On this morning’s The Today Show, the nation’s second place intellectually-barren morning fear-mongerer, Matt Lauer pointed out that the debate over same-sex marriage is far from settled with 36% of Americans opposing it. Conservative activists have made similar arguments, noting that whatever the polls might say, ballot measures reveal a higher degree of opposition to marriage equality. As Gary Bauer told Fox News Sunday:
“I’m not worried about it, because the polls are skewed. Just this past November, four states, very liberal states, voted on this issue and my side lost all four of those votes. But my side had 45, 46 percent of the vote in all four of those liberal states.”
In a WashPost blog post titled
“Is support for gay marriage oversold?“, Aaron Blake and Scott Clement summarize the work of political scientist Patrick Egan who finds that due to social desirability issues in polling and greater election turn-out by conservative activists, polling results do, in fact, underestimate opposition to same-sex marriage.
But I’m not worried. Whatever the Supreme Court may decide, in the long-term, public opinion is solidly on the side of justice. As Sarah Kliff demonstrates on Workblog, demographic trends strongly favor advocates for same-sex marriage. Beyond demographics, there may be some institutional reasons to believe expect greater acceptance of same-sex marriage in the future.
1) Attitudes evolve. We all know about President Obama’s “evolution” on the issue of same-sex marriage, but, to a great extent, the rest of the country has followed suit. As seen below, every single age group has grown more supportive of same-sex marriage in the past ten years and particularly in the last four. Since 2000, according to Pew Research, support in my Grandma’s generation has grown from 21% to 31%. That’s huge! As several charts on Kliff’s post reveal, one of the best predictors of supporting same-sex marriage is knowing that a friend or family member is gay. With greater numbers of Americans coming out, we would expect more attitudes to “evolve.”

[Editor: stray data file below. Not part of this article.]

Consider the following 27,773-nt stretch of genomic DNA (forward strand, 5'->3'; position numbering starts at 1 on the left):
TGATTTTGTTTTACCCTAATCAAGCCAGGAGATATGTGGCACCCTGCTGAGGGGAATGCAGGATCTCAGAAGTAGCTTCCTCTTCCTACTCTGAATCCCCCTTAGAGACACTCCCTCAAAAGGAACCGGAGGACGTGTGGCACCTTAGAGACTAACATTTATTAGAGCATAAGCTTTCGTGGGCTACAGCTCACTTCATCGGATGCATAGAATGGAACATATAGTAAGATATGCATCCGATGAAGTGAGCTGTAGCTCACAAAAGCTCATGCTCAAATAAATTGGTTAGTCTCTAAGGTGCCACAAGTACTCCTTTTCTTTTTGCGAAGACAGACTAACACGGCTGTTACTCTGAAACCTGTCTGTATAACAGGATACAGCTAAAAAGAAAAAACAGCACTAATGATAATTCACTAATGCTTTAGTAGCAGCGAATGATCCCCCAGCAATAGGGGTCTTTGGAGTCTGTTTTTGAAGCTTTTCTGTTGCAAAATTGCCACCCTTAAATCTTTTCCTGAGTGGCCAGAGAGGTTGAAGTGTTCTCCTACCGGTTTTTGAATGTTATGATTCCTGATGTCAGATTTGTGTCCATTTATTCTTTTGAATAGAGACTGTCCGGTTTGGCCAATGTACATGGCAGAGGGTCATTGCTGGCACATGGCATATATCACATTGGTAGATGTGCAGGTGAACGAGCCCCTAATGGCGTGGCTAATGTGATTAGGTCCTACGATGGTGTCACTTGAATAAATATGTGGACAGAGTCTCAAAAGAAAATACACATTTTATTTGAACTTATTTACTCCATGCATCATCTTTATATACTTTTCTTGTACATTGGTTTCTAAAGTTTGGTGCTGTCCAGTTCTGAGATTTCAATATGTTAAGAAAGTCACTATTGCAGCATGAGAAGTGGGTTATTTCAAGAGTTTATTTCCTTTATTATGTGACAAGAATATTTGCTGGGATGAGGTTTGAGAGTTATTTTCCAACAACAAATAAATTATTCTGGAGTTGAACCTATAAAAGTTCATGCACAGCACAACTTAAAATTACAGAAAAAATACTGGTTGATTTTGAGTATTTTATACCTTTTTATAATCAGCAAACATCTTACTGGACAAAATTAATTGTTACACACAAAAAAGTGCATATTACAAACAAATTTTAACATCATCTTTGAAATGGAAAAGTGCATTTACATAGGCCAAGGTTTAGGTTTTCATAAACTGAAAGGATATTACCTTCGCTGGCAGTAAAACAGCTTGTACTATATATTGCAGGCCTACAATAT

2) Old people oppose same-sex marriage. But old people die. Among people born since 1981, support for same-sex marriage is currently 70%. Even a majority of Republicans under 30 support same-sex marriage.
3) Radical Professors and the Liberal Media. Sometimes Fox News gets it right. My Facebook feed, composed almost entirely of college students, college graduates, and Professors, is red as hell today with the Human Rights Campaign Marriage Equality sign. While surveys of professors are few and far between, one survey of Constitutional Law Professors found 87% support same-sex marriage. While sociology certainly skews Left, I suspect the academy as a whole is more support of marriage equality than the country. Likewise, though many media depictions of gays and lesbians are deeply stereotypical, there’s no question that industry elites who produce TV, movies, and print publications tend to favor same-sex marriage. As former New York Times Public Editor Daniel Okrent once wrote, “The [New York] Times present the social and cultural aspects of same-sex marriage in a tone that approaches cheerleading … That’s all fine, especially for those of us who believe that homosexual couples should have precisely the same civil rights as heterosexuals.” With popular shows like “Modern Family” and “Glee” offering favorable depictions of healthy same-sex relationships alongside positive examples of same-sex couples in Amazon Kindle and JC Penny commercials, the mass media increasingly paints a picture of life in same-sex relationships that is unthreatening. While there are any number of examples of homophobia in the academy and the mass media both are agents of socialization that largely favor same-sex marriage. To bastardize Marx, as go elites, so goes the nation.
4) Same-sex marriage exists (and things are okay) in big, growing states. Sixteen percent of Americans live in states with marriage equality and if Prop 8 is overturning, it will jump to 28%. And, taken together, the states with marriage equality are growing faster than those without it. More of the population will be living alongside married same-sex couples and it will become plain that the reality of same-sex marriages is as unexciting and mundane as opposite-sex marriages.
These are among the reasons that marriage equality is not a question of “if,” but “when?” What other reasons should we add to this list?